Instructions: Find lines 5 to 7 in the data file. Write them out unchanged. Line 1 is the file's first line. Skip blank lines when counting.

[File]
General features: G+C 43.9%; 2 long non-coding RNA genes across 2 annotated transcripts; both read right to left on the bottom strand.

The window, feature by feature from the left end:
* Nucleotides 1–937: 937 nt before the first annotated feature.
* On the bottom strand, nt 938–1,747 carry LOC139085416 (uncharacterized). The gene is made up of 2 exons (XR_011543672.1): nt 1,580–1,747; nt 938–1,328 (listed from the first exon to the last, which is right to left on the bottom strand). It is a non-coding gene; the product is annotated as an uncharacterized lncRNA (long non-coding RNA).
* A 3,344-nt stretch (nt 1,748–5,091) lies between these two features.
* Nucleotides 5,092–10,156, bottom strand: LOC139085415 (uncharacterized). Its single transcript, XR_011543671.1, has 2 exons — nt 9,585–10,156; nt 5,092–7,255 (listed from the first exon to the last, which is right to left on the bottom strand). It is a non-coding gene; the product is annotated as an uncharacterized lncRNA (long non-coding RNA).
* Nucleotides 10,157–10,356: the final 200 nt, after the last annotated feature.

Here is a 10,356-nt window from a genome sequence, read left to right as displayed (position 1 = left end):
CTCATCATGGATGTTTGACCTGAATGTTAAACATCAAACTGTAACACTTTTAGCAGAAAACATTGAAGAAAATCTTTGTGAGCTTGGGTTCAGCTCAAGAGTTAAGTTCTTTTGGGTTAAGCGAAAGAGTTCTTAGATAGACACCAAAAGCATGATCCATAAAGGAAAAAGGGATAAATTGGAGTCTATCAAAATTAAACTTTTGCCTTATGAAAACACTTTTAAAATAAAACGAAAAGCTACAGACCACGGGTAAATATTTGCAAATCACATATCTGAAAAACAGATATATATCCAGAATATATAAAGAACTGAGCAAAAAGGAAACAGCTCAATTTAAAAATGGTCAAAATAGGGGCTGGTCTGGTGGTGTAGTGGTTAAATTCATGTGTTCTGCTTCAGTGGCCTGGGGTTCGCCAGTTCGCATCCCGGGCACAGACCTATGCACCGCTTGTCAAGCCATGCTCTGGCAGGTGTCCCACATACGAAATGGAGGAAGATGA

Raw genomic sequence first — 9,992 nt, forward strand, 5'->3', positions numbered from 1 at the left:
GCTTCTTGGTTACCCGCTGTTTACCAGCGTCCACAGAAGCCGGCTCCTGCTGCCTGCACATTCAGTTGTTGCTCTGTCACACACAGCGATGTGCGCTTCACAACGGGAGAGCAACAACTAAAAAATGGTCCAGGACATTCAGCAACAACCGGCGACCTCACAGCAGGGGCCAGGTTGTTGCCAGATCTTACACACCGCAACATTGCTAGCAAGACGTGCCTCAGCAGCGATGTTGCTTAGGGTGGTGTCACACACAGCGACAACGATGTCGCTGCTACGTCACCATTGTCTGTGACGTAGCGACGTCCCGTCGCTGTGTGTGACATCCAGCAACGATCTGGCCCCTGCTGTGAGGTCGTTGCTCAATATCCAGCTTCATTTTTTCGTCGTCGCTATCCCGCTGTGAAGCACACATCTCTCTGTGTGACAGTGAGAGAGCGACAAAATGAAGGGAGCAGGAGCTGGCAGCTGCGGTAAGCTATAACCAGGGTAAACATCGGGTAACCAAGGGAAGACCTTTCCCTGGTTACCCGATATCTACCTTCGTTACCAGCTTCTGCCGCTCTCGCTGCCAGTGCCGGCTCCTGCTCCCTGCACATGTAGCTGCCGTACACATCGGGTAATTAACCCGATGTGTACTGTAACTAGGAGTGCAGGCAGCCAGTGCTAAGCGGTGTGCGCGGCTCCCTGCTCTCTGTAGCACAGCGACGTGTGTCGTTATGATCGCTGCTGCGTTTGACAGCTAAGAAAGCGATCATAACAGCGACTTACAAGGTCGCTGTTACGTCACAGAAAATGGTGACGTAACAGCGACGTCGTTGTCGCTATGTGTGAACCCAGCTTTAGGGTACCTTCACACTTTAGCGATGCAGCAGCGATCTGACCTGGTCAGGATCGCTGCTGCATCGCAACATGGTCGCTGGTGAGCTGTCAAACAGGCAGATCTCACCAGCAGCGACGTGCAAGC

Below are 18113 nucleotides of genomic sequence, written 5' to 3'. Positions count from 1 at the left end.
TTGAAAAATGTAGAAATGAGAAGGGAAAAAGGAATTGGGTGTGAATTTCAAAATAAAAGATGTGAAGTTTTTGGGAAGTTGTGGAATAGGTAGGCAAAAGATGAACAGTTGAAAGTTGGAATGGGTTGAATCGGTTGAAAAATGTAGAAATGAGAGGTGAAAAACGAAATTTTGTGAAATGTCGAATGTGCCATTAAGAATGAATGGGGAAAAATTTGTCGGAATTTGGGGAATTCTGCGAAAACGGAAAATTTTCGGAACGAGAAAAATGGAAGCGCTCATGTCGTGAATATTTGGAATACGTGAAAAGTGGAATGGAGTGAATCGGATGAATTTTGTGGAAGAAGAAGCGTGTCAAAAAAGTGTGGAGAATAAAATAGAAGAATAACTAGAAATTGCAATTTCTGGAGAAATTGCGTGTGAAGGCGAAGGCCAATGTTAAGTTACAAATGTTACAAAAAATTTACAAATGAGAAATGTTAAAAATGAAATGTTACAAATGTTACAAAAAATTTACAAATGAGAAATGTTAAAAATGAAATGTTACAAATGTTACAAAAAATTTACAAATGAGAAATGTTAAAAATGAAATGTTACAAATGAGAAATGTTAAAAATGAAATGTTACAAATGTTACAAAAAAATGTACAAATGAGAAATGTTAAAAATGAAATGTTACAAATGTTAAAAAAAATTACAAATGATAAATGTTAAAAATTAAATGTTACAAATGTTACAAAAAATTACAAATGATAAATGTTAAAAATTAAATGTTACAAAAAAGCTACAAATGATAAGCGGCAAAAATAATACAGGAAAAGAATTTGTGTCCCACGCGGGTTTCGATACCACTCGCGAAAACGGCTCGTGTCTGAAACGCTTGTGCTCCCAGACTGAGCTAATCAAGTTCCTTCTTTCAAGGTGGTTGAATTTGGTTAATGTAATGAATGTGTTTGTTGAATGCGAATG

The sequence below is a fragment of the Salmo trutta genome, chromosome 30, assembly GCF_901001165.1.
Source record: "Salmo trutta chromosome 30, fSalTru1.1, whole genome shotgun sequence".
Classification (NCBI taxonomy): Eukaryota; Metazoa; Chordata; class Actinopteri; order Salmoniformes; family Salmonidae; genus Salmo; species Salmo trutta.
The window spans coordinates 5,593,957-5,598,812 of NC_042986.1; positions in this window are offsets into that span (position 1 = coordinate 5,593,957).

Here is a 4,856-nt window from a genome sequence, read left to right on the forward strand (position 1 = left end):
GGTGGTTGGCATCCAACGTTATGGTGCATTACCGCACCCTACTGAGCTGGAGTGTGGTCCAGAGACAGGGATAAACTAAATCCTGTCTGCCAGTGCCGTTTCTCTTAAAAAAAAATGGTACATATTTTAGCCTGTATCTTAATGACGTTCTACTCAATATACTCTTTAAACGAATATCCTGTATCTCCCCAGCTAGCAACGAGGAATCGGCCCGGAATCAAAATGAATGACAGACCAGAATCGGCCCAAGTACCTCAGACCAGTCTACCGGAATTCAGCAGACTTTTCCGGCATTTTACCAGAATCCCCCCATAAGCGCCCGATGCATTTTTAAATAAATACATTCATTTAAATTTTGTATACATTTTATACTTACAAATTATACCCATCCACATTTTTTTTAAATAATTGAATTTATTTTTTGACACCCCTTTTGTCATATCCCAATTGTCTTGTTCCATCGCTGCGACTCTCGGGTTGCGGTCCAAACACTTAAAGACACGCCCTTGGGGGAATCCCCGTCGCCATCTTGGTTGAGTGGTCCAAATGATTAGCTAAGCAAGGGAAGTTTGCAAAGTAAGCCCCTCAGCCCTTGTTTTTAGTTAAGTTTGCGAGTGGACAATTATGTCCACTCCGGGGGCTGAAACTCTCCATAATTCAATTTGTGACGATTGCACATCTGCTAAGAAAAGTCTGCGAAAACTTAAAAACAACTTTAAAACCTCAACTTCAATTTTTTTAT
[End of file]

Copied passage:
* A 3,344-nt stretch (nt 1,748–5,091) lies between these two features.
* Nucleotides 5,092–10,156, bottom strand: LOC139085415 (uncharacterized). Its single transcript, XR_011543671.1, has 2 exons — nt 9,585–10,156; nt 5,092–7,255 (listed from the first exon to the last, which is right to left on the bottom strand). It is a non-coding gene; the product is annotated as an uncharacterized lncRNA (long non-coding RNA).
* Nucleotides 10,157–10,356: the final 200 nt, after the last annotated feature.